Music for String Instruments, Percussion, and Celesta
This work by Bartok starts with viola stating the subject of the fugue. The subject starts on "A and is a chromatic melody. The 3rd. and 4th violin play the 2nd statement of the subject in "E" and viola plays the counter-subject. The Cellos play the subject next, except they do not go back to A(in Baroque fugue the third statement goes back to tonic) instead they go to D) Then the 2nd violins come with the 4th statement in B. The basses play the 5th statement of the subject in G. When this statement is finished it ends the first subsection. Also here is the inverse (.382) of the Golden Mean in first subsection.
A development section starts here using fugal effects like echo. Measure 27 the subject is in the first violin; then three beats later it is stated in the basses and cellos a tri-tone away. Then in measure 34 the first percussive instrument is introduce, the timpani. This also is the Golden Mean (.618) of the subsection and inverse of Golden Mean of the over all work.
The next subsection uses fragmentation of the subject and sequence. Then 56 this work reaches its climax on a unison "E flat. This point is a tri-tone away from the opening note, also it is the over all Golden Mean (.618). From this point the work starts come back down. At measure 65 the subject is inverted and fragment throughout the strings. In measure 69 the inverse (.382) of the Golden mean of the 2nd subsection starts with the fugue's recapitulation, only it is inverted and the counter-subject is immediately stated.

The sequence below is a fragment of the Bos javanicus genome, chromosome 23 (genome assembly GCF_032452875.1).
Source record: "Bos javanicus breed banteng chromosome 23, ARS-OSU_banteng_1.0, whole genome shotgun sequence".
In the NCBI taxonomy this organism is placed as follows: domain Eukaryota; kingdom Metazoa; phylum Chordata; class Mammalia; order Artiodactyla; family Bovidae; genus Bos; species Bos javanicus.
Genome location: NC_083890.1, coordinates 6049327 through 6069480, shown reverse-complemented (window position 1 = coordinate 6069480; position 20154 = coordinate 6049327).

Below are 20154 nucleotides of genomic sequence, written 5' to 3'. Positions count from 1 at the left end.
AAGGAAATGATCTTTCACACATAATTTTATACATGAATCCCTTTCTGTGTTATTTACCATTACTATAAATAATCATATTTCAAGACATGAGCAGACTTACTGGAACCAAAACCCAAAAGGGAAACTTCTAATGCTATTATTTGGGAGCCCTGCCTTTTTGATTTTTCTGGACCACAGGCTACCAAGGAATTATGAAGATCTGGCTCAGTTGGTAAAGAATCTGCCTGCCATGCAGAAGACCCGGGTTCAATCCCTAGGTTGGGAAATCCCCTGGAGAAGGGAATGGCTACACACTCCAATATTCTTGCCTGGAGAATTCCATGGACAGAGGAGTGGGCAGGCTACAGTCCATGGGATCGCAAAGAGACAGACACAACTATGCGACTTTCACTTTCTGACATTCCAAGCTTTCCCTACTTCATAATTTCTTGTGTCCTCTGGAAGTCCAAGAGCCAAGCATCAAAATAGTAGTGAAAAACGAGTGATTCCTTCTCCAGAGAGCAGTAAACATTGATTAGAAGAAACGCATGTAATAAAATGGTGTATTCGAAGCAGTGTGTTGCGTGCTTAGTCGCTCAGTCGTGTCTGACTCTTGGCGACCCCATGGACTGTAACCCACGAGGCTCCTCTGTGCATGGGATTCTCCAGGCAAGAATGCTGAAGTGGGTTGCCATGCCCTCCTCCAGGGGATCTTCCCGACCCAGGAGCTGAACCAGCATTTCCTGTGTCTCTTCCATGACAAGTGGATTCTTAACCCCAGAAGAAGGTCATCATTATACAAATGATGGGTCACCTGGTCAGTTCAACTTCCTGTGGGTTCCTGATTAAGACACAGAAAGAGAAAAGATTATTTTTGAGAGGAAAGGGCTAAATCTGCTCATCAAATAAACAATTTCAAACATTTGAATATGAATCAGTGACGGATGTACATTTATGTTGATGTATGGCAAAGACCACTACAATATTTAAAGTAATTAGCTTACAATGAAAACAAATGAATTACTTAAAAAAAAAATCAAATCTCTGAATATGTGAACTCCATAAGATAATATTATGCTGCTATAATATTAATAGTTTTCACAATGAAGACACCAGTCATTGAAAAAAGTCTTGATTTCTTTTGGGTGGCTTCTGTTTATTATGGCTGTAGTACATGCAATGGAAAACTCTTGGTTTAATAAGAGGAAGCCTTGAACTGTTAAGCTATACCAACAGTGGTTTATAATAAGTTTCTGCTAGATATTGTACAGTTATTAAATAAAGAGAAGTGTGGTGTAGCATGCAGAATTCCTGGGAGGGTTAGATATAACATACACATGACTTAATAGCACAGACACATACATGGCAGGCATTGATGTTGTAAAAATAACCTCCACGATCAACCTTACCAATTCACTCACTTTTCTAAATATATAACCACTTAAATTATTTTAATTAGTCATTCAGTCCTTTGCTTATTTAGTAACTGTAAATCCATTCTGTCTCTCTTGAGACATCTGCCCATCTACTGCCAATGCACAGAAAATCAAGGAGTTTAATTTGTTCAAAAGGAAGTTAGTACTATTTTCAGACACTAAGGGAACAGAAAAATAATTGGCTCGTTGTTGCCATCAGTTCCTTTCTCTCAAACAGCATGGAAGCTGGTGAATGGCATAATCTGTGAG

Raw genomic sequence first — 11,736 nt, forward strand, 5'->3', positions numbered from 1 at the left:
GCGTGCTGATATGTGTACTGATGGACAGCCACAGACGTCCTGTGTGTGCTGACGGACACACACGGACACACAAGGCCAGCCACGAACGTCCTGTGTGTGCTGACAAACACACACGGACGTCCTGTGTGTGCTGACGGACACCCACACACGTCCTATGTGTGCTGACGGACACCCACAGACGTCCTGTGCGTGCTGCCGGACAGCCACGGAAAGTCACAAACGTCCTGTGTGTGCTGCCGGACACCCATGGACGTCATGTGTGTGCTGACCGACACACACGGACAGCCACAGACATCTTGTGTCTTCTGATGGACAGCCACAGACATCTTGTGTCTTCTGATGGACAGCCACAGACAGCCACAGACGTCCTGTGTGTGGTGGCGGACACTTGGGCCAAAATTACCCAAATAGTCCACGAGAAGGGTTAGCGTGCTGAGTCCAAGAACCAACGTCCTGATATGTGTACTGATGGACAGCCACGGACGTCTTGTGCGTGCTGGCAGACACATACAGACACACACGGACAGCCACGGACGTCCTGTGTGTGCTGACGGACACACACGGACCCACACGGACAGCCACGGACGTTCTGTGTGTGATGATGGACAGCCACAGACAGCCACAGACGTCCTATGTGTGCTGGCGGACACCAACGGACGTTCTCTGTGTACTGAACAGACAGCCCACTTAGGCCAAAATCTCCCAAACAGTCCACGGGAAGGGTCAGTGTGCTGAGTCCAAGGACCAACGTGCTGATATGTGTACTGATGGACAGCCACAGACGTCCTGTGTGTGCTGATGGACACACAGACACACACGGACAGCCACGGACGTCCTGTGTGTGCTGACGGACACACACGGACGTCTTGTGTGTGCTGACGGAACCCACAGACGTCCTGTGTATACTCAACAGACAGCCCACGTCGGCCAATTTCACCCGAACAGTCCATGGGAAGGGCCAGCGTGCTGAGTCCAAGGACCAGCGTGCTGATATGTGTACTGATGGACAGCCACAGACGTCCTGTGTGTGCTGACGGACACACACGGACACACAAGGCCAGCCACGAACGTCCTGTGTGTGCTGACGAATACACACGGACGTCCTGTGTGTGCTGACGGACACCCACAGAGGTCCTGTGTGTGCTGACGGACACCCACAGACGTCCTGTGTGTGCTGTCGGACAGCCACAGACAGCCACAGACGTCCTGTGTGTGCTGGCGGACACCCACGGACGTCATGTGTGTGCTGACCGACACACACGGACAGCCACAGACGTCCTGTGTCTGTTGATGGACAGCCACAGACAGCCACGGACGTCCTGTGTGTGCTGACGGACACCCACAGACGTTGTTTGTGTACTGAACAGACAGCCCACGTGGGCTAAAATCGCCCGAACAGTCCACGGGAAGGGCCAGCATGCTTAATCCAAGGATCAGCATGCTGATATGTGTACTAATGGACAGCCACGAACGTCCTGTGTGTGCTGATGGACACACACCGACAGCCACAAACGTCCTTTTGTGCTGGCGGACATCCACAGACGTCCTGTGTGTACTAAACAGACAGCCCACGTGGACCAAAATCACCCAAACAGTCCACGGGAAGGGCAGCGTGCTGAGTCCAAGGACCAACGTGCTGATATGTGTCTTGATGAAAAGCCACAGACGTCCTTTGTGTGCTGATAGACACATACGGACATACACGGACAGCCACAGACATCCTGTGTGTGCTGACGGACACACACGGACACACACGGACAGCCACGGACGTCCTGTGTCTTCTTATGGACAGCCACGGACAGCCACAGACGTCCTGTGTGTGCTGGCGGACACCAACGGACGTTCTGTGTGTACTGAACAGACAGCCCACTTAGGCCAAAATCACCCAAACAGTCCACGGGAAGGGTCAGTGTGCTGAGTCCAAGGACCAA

In measure 78 the celesta also it is the Golden Mean Of the 2nd subsection. At this point it because sparse; one part playing subject (that is different rhythm) and one counter-subject; the other instruments are just playing effects. At measure 82 only one instruments plays the subject in fragments and inversion. Measure 86 the 1st and 2nd violin play in contrary motion until they end unison on "A".
The reason I think that this piece works so well is it is just bunch of big effects. The fugue adding one group at a time to build. Staying in the same mode helped the unity of the work. Using melody, and harmonies that are chromatic and winding to hide a sense of harmonic relation. Adding instruments on the "Mean to help build. At the climax playing the unison "E flat" to relieve the tension of tri-tone and close dissonance harmonies. Then play the fugue inverted in closing of the piece. Then less moving parts to make it seem, small and slower. Then ending on the unison "A" to resolve all tension and to bring full circle back to the beginning. These effects are why the piece has such a strong impact on you.
Copyrighted by Michael Cooke, 2003.